oci_bind_by_name($s, $key, $val);

}

The problem here is that $val is local to the loop (and is reused). The SQL statement will not execute as
expected. Changing the bind call in the loop to use $ba[$key] solves the problem:

Script 17: bindloop.php

$c = oci_connect("hr", "hrpwd", "localhost/XE");

$s = oci_parse($c, 'select *

from departments
where department_name = :dname and location_id = :loc');

$ba = array(':dname' => 'IT Support', ':loc' => 1700);
foreach ($ba as $key => $val) {
oci_bind_by_name($s, $key,
$ba[$key]);

}

oci_execute($s);

while (($row = oci_fetch_array($s, OCI_ASSOC))) {
foreach ($row as $item) {
echo $item." ";

}
echo "
\n";

}

?>

There is one case where you might decide not to use bind variables. When queries contain bind variables,
the optimizer does not have any information about the value you may eventually use when the statement
is executed. If your data is highly skewed, you might want to hard code values. But if the data is derived
from user input be sure to sanitize it.
Finally, Oracle does not use question mark '?' for bind variable placeholders at all and OCI8 supports
only named placeholders with a colon prefix. Some PHP database abstraction layers will simulate support
for question marks by scanning your statements and replacing them with supported syntax.

144

Tuning SQL Statements in PHP Applications

Binding with LIKE and REGEXP_LIKE Clauses

Similar to the simple example above, you can bind the value used in a pattern-matching SQL LIKE or
REGEXP_LIKE clause:

Script 18: bindlike.php

$c = oci_connect("hr", "hrpwd", "localhost/XE");

$s = oci_parse($c,

"select city, state_province from locations where city like :bv");

$city = 'South%';
oci_bind_by_name($s, ":bv", $city);
oci_execute($s);
oci_fetch_all($s, $res);

var_dump($res);

?>

This uses Oracle's traditional LIKE syntax, where '%' means match anything. An underscore in the pattern
string '_' would match exactly one character.
The output from bindlike.php is cities and states where the city starts with 'South':

array(2) {
["CITY"]=>
array(3) {
[0]=>
string(15) "South Brunswick"
[1]=>
string(19) "South San Francisco"
[2]=>
string(9) "Southlake"

}
["STATE_PROVINCE"]=>
array(3) {
[0]=>
string(10) "New Jersey"
[1]=>
string(10) "California"
[2]=>
string(5) "Texas"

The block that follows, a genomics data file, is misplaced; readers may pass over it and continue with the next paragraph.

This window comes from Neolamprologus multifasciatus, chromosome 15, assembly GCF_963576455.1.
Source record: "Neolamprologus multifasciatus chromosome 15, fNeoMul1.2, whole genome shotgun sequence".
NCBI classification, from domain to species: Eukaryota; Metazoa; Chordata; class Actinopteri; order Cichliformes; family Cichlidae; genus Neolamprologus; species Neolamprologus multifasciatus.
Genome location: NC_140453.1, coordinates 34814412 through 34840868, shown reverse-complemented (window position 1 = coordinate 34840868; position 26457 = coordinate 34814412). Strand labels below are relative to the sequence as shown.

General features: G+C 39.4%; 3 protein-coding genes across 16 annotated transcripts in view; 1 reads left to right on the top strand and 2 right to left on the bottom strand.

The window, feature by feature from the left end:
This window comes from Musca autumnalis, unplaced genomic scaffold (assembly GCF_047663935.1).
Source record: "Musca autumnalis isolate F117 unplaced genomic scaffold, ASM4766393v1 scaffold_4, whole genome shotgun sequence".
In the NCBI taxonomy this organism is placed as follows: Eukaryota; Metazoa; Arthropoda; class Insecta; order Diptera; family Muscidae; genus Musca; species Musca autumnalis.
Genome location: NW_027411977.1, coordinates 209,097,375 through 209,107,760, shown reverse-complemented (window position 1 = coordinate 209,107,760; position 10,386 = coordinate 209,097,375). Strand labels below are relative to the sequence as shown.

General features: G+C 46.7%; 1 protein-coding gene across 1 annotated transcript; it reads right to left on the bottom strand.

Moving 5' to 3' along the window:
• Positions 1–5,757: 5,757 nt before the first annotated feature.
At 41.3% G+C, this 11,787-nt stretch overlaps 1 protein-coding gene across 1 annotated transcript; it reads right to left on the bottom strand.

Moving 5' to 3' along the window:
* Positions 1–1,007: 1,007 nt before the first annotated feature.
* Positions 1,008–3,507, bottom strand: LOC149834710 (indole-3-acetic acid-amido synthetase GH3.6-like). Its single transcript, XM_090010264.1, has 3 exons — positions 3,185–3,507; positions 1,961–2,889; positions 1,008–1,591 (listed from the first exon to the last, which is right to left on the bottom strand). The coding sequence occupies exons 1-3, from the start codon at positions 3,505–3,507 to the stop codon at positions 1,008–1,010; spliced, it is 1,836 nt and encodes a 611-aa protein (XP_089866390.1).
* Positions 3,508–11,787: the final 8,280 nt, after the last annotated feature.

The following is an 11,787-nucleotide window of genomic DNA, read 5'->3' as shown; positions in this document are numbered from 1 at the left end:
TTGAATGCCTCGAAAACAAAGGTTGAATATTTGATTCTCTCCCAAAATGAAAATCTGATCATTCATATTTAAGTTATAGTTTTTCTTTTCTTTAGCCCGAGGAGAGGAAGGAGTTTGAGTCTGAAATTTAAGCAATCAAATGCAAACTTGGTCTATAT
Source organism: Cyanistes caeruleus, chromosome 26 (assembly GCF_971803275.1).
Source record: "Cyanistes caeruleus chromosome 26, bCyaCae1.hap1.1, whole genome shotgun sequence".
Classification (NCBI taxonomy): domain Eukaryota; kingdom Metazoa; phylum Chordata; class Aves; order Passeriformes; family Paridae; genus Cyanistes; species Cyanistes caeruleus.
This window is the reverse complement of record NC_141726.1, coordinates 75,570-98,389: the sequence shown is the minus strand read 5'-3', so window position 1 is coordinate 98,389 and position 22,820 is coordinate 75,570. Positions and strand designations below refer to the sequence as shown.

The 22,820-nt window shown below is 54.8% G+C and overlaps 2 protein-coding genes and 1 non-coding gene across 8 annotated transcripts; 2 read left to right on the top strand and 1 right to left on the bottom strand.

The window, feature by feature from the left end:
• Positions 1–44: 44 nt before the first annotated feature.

}

}

Oracle also supports regular expression matching with functions like REGEXP_LIKE, REGEXP_INSTR,
REGEXP_SUBSTR, and REGEXP_REPLACE.
In a query from PHP you might bind to REGEXP_LIKE using:

145

Executing SQL Statements With OCI8

Script 19: bindregexp.php

$c = oci_connect("hr", "hrpwd", "localhost/XE");

$s = oci_parse($c, "select city from locations where regexp_like(city, :bv)");
$city = '.*ing.*';
oci_bind_by_name($s, ":bv", $city);
oci_execute($s);
oci_fetch_all($s, $res);

var_dump($res);

?>

This displays all the cities that contain the letters 'ing':

array(1) {
["CITY"]=>
array(2) {
[0]=>
string(7) "Beijing"
[1]=>
string(9) "Singapore"

}

}

Binding Multiple Values in an IN Clause

User data for a bind variable is always treated as pure data and never as part of the SQL statement. Because
of this, trying to use a comma separated list of items in a single bind variable will be recognized by Oracle
only as a single value, not as multiple values. The common use case is when allowing a web user to choose
multiple options from a list and wanting to do a query on all values.
Hard coding multiple values in an IN clause in the SQL statement works:
$s = oci_parse($c,

"select last_name from employees where employee_id in (101,102)");

oci_execute($s);
oci_fetch_all($s, $res);
foreach ($res['LAST_NAME'] as $name) {
echo "Last name is: ". $name ."
\n";

}

This displays both surnames but it leads to the scaling and security issues that bind variables overcome.
Trying to emulate the query with a bind variable does not work:

$s = oci_parse($c,

"select last_name from employees where employee_id in (:eidbv)");

$myeids = "101,102";
oci_bind_by_name($s, ":EIDBV", $myeids);
oci_execute($s);

146

Tuning SQL Statements in PHP Applications